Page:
How To Prepare Fresh Mussels
Can you believe that Americans once considered mussels to be trash? It's hard to believe, especially since these bivalves are considered a delicacy now. Their sweet taste makes them one of the most appealing shellfish around -- and the best part is they're much less expensive than many other seafoods, like crab, lobster or even clams.
If you haven't already cooked with mussels at home, we highly recommend doing so. There are many ways to enjoy them -- just see the list of recipes below the videos for ideas. The flavors can be varied to your individual tastes or enjoy them au naturale, simply steamed in their own juices. Whichever way you choose to cook them, you can't go wrong.
Here's a guide to familiarize yourself with preparing mussels.
There are many varieties of mussels throughout the world, but the two main varieties are blue and green-lipped. Blue mussels are found in the United States and green-lipped mussels in the South Pacific. But typically you will only see blue mussels Stateside. But if you do find a different variety of mussels, know that either kind can be interchanged in recipes.
In the supermarket or fish market you'll find mussels sold either loose or in net bags, which contain about 2 to 3 pounds of mussels. Look for mussels that are glossy with shells that are tightly closed. Buy mussels the same day you intend to cook them.
When you get your mussels home, transfer them to a bowl and cover loosely with a wet towel or wet newspaper -- you want to keep the mussels moist while also giving them some air. Store the mussels in the coolest part of your refrigerator, but cook them the same day. Don't clean them until you're ready to cook with them.
Cleaning and Debearding Mussels
Most mussels are cultivated (i.e. farmed) and are less likely to have sand and grit in them, compared to wild mussels. In the rare case that you do buy wild mussels, you need to get the grit out -- they need to be soaked in a bowl of cold water for about 20 minutes, and then drained. For cultivated mussels, you can skip the soaking process, but if your picky go ahead and soak them anyway. For both types, scrub the mussels under cold, running water and remove the beards (the bristly material sticking out from one side) by pulling down toward the hinge of the shell and outward. Use a towel for leverage -- mussels hold onto their beards pretty tightly so you might find yourself wrestling with them.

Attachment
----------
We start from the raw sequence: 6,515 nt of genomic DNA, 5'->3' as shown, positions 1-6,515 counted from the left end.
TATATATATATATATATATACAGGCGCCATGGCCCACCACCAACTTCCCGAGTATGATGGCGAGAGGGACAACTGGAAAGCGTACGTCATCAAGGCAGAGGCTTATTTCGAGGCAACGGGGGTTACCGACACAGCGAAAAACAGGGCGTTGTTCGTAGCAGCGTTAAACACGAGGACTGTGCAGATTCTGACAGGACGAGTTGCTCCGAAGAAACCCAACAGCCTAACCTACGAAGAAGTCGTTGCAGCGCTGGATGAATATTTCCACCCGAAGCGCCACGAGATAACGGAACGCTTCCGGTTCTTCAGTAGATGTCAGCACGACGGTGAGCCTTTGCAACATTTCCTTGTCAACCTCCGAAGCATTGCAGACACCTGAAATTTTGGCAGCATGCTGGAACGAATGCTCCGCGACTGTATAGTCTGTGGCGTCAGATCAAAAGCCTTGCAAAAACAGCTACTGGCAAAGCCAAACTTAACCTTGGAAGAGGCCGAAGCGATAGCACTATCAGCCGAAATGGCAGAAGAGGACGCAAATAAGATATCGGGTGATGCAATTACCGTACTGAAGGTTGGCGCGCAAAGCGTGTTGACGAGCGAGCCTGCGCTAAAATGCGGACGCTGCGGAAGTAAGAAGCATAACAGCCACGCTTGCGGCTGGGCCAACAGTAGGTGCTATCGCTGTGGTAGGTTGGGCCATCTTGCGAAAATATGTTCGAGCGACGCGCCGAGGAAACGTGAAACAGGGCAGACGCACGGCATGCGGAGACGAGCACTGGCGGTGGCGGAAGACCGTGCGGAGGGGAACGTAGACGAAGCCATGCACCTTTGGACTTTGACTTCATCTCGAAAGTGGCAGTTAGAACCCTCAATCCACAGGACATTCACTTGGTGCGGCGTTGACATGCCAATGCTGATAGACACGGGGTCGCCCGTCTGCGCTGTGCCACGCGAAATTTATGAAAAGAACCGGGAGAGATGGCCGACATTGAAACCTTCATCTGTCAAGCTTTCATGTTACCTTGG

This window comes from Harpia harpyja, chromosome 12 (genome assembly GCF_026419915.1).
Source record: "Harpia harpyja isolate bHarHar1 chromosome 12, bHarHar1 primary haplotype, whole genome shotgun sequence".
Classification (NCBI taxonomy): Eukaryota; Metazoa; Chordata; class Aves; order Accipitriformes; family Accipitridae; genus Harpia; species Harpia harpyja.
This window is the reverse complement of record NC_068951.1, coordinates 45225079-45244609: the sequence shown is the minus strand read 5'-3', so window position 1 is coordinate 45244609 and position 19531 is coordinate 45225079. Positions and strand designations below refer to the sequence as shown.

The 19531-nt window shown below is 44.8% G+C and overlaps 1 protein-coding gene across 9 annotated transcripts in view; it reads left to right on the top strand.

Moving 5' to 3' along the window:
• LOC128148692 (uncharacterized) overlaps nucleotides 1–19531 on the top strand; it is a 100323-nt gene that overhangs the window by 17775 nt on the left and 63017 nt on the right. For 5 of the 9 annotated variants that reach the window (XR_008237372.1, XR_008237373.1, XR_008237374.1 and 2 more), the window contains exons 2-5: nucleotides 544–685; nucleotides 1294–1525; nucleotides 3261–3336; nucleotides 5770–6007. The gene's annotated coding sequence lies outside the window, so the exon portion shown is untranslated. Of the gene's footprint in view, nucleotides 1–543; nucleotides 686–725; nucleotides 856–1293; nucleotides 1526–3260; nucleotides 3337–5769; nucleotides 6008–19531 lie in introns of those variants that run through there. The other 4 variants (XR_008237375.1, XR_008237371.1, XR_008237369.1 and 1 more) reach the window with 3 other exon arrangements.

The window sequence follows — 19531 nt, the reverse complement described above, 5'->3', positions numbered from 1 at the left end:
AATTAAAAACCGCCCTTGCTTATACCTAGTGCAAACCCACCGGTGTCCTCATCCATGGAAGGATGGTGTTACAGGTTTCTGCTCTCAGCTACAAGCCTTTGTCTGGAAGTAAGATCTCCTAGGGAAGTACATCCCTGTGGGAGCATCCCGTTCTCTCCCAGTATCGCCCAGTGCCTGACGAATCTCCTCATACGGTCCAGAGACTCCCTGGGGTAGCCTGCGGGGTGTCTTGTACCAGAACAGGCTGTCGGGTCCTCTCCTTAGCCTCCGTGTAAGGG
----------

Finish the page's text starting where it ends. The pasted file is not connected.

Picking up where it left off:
If the mussel shell is slightly open, tap it with a knife to see if it closes. If it does not close, chuck it -- the mussel is dead. If a mussel feels really heavy for its size, more than likely it's filled with mud -- chuck it. If a mussel has a hole or a cracked shell -- chuck it.
Cooking Methods for Mussels
The classic method for cooking mussels is steaming them. Mussels contain a small amount of liquid/moisture, so steaming doesn't require the addition of any extra liquid. But typically a small amount of liquid (water, stock, wine, beer) can be added to a hot pan before adding your mussels. Cover tightly with a lid and check back in 5 minutes. The mussels should open between 5 and 7 minutes. Once open, they're cooked and ready to eat. Mussels that don't open should be chucked -- they're dead.
Enjoy your mussels as an appetizer or main course. If you're enjoying them as a main course, count on 1 pound of mussels per person (typically, mussels are sold in 2- to 3-pound bags, so make sure you buy the amount you'll need). You can enjoy mussels as they are with a chunk of bread or tossed with pasta. Or eat mussels like the Belgians do, with fries. Chilled, cooked mussels can be served on the half-shell, topped with a sauce, as an appetizer.
To eat, use a small cocktail fork to pick the meat from the shell of each mussel or follow the instructions in video #3 below to eat mussels using a unique method where you pluck the meat using an empty shell as a tweezer.
Watch the videos below to learn more on how to clean, cook, and eat mussels.
What's your favorite way to enjoy mussels? Leave a comment.
Mussels Steamed in Pale Ale
Yeo's Garlic Mussels
Mussels Grilled on Pine Needles
Grilled Mussels with Salsa Verde
Steamed Mussels in Tomato Broth
Mussels Stewed with Apple and Fennel
Spanish Tapas-Inspired Mussels
Thai Red Curry Mussels
Mussels South of Two Borders
Italian Mussels and Pasta
Quick Paella with Shrimp and Mussels
Mussel Chowder with Vegetables